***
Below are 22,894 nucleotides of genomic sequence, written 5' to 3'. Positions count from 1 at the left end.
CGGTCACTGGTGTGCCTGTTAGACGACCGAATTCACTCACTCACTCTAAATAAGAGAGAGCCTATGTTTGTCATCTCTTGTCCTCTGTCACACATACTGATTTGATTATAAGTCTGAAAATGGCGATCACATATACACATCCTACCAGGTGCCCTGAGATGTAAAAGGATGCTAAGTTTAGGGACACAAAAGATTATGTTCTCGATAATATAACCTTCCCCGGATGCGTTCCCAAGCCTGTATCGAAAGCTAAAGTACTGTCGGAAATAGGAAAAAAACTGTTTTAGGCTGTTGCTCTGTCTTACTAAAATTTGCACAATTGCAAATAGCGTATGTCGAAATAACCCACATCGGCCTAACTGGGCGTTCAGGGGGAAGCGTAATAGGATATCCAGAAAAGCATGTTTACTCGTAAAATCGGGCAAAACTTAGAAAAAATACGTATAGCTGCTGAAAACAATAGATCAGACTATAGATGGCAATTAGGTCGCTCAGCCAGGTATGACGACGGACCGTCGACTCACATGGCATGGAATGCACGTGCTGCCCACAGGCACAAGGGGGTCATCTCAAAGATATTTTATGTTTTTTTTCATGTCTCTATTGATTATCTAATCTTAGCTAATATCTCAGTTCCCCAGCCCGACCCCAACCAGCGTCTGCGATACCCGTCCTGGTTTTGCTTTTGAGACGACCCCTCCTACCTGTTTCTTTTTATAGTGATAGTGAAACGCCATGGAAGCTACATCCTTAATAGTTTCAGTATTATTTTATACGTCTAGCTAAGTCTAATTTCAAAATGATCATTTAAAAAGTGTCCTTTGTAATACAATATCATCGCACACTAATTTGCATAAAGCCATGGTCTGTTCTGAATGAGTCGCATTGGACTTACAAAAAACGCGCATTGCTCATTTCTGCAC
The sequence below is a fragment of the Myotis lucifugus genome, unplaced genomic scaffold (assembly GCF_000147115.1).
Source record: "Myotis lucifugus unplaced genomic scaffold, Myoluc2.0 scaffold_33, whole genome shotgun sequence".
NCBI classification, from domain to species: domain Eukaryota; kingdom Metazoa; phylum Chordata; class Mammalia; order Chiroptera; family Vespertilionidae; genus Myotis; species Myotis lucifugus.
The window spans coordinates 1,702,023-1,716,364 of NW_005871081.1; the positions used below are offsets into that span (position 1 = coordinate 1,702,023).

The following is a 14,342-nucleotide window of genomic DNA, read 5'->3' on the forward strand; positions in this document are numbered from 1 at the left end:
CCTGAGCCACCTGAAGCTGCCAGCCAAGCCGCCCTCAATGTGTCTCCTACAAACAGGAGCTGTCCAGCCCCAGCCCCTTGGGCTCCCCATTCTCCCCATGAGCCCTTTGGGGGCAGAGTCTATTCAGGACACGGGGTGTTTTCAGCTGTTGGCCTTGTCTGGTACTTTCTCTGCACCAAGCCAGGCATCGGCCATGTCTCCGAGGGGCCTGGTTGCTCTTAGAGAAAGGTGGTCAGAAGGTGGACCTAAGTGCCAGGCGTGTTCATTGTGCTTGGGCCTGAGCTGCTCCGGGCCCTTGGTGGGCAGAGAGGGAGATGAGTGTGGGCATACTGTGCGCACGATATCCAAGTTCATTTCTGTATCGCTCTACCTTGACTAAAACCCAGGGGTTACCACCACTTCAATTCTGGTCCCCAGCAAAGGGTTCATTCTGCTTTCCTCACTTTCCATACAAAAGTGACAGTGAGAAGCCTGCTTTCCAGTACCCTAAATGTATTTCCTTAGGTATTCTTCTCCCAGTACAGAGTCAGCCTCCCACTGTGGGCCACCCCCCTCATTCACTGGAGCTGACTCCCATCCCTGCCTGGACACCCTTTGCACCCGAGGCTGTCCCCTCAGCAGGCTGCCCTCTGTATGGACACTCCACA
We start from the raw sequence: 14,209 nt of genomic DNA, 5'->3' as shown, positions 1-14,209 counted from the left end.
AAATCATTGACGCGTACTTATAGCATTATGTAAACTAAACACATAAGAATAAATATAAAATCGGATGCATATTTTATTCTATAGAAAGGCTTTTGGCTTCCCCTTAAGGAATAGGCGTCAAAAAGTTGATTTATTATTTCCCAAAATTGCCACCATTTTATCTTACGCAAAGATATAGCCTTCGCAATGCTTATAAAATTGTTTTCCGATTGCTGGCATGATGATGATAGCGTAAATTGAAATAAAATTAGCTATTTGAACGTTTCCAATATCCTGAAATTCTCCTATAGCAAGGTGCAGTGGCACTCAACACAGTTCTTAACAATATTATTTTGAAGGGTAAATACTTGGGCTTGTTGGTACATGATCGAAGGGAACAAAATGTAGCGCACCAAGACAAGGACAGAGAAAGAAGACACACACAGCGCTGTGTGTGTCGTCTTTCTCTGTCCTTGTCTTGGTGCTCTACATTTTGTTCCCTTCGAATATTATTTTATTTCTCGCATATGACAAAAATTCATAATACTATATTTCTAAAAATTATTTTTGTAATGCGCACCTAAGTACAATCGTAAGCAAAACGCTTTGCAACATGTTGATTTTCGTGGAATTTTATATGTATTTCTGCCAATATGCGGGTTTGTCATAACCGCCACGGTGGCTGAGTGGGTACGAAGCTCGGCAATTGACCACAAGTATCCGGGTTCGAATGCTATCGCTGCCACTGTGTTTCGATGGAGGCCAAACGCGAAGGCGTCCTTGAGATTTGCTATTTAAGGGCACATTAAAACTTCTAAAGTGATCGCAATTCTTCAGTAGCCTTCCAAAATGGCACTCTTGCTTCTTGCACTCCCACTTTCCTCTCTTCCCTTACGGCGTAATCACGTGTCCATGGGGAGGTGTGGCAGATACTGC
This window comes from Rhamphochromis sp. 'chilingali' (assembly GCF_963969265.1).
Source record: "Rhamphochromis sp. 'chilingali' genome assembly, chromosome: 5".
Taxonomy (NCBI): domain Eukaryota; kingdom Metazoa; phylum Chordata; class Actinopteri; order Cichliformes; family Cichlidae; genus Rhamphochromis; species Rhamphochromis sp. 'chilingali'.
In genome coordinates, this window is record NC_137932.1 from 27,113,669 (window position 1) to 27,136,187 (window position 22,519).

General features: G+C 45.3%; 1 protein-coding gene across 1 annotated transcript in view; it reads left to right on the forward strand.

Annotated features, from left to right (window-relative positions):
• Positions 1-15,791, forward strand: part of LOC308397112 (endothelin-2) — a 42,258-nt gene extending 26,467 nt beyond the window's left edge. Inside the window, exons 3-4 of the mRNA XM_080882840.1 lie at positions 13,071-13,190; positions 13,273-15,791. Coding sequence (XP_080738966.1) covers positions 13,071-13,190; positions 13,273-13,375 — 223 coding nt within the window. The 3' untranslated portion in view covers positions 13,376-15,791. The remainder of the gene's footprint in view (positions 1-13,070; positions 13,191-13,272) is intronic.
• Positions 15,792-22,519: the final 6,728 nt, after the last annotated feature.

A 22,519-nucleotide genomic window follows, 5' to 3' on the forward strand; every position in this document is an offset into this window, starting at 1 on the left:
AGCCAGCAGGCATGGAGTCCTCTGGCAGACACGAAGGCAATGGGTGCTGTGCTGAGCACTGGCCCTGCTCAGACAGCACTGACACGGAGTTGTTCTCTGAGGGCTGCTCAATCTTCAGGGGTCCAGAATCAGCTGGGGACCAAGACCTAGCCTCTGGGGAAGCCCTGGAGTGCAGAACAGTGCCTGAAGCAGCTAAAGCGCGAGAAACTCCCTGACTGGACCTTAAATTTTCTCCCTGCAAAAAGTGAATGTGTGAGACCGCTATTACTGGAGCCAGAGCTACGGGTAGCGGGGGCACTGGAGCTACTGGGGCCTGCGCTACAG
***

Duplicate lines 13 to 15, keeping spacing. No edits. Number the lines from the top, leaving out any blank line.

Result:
Taxonomy (NCBI): domain Eukaryota; kingdom Metazoa; phylum Chordata; class Actinopteri; order Cichliformes; family Cichlidae; genus Rhamphochromis; species Rhamphochromis sp. 'chilingali'.
In genome coordinates, this window is record NC_137932.1 from 27,113,669 (window position 1) to 27,136,187 (window position 22,519).

General features: G+C 45.3%; 1 protein-coding gene across 1 annotated transcript in view; it reads left to right on the forward strand.